2012 Year in Film: Year of the documentary

December 21, 2012

from Indy Week

In recent years, I’ve noticed a curious algorithm regarding pop culture oddsmaking: In any given week of DVD releases, the most interesting title hitting shelves is almost always an independent documentary. I have a theory as to why documentaries hold such an appeal these days: Because docs are about real places and real people, they provide a sense of wonder that we don’t experience too much at the multiplex anymore. I love it when I go to the movies and a story blows me away. But when a true story blows me away, I get really interested.

Detropia

Detropia

Scary documentaries, in particular, can be much more frightening than the most explicit horror films. Take, for instance, two very different docs that were featured earlier this year at the Full Frame Documentary Film Festival in Durham. Both have since gone on to great success, and considered together, they’re even scarier than the sum of their parts.

The Queen of Versailles features some of the most hallucinatory sequences of the year. The film chronicles a year or so in the life of billionaire couple David and Jackie Siegel, as their time-share real estate empire collapses around them. The Siegels, wrapped for so long in their delusional world of extreme wealth, have no idea how to tighten the household budget. Jackie takes the family stretch limo to the McDonald’s drive-through. David sells all the furniture but insists on preserving the commissioned oil paintings of himself (mounted shirtless on horseback). It’s raw footage of One Percenters in psychosis, and it would be funny if it weren’t so terrifying.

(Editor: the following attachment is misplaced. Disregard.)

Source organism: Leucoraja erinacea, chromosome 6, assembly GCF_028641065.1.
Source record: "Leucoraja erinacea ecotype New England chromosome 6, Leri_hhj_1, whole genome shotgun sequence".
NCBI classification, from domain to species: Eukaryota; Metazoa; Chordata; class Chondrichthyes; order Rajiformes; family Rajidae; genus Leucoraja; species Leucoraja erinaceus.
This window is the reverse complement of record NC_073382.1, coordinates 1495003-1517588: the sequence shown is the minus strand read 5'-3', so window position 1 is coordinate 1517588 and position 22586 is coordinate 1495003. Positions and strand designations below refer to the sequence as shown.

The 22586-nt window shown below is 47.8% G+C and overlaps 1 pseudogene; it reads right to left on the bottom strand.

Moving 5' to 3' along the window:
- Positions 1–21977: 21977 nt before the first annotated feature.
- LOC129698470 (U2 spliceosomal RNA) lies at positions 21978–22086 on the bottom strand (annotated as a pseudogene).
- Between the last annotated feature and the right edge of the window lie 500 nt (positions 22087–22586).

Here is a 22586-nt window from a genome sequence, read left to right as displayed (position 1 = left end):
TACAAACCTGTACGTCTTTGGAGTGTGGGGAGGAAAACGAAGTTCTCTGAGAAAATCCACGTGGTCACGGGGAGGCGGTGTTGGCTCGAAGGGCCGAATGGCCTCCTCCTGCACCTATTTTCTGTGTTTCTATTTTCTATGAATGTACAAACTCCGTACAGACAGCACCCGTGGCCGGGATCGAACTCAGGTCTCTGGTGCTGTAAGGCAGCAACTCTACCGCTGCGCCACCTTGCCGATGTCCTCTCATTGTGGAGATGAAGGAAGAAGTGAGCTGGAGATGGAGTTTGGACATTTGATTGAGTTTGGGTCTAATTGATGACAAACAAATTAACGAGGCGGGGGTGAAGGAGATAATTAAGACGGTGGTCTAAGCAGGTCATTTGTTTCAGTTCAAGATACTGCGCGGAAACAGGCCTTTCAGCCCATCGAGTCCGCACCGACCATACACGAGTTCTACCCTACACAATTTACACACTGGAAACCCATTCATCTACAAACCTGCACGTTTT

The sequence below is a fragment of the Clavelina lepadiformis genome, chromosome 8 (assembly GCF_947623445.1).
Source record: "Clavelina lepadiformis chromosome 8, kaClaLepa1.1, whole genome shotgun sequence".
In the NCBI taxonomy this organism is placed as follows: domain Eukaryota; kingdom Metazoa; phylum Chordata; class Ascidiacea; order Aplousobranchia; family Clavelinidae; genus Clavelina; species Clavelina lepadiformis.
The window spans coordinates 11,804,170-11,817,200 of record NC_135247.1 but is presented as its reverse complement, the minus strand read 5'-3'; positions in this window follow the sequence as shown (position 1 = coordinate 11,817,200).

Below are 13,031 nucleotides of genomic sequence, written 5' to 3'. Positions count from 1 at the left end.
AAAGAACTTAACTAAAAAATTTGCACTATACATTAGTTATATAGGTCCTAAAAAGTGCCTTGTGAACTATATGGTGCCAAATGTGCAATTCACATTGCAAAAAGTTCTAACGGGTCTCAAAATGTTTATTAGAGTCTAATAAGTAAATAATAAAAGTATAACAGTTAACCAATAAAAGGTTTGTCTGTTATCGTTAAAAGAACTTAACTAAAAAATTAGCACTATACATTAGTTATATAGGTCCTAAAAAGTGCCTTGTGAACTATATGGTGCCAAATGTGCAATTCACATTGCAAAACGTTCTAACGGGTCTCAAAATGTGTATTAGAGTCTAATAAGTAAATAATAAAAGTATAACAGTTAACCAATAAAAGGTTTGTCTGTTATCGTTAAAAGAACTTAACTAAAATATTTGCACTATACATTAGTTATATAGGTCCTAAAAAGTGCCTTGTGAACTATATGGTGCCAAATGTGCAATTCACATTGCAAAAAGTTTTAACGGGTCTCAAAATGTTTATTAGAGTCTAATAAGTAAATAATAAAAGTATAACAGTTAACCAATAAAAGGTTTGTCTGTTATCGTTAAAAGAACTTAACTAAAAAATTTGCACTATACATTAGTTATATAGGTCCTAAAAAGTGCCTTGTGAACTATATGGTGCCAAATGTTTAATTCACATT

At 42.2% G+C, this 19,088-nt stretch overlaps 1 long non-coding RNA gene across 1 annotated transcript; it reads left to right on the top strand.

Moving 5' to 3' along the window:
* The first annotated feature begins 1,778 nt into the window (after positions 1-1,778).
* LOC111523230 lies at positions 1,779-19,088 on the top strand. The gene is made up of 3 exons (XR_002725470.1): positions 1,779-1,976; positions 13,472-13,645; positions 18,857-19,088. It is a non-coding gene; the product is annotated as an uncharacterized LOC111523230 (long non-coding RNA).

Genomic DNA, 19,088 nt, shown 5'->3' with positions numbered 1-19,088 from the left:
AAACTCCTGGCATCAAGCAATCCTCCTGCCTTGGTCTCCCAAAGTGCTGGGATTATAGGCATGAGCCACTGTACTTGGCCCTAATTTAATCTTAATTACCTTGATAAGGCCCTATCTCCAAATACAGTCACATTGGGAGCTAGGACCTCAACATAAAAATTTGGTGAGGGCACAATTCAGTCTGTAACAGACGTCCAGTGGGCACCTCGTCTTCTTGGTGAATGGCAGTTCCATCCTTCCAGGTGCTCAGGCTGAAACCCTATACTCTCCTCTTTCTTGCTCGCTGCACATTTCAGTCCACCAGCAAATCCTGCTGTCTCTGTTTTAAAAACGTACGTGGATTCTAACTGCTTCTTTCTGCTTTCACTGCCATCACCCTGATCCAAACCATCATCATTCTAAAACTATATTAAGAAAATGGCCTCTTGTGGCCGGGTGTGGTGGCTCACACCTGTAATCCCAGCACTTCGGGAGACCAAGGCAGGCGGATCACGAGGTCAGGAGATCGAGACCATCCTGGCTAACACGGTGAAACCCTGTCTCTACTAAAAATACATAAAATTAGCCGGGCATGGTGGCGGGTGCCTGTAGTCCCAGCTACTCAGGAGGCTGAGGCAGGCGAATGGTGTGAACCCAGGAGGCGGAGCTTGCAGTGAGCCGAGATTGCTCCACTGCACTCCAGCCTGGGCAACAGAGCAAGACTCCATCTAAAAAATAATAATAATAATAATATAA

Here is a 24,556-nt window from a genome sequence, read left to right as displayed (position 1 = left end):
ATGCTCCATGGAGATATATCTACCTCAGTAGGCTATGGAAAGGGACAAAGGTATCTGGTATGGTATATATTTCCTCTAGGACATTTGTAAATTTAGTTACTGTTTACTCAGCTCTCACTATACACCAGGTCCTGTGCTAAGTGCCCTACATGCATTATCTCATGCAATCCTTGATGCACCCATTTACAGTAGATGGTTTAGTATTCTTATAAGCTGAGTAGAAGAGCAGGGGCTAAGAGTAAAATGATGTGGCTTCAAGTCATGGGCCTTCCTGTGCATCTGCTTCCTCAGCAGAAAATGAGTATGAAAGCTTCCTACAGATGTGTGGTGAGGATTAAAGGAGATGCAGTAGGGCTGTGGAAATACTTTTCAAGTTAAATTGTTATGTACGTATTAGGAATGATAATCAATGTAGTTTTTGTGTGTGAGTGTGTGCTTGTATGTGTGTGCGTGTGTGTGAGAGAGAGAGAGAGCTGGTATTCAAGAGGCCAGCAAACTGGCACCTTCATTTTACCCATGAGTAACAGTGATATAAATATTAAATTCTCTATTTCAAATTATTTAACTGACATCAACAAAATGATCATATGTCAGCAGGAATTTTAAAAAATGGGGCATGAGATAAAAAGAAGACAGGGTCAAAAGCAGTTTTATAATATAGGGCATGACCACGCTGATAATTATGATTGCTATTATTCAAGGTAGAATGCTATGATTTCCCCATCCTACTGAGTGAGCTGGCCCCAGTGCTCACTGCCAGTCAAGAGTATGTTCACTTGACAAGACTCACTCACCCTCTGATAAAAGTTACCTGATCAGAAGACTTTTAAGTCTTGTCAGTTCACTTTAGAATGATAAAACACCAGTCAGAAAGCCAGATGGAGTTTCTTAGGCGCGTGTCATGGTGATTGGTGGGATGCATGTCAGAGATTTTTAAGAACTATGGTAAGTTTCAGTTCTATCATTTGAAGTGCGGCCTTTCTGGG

The fest’s other scary movie was Detropia, which concerns the devastating economic collapse of the city of Detroit and was recently shortlisted for this year’s documentary Oscar. The film is similarly packed with surreal images—blocks of derelict houses, packs of feral dogs, avant garde artists wandering the ruins in spaceman suits. Several experts in the film speculate darkly that Detroit is the canary in the coal mine, and what’s happened here will happen in the rest of America. As a member of the vast Detroit diaspora, the film depressed me mightily. Taken together, these two films were like watching the American Dream get crushed from above and below.

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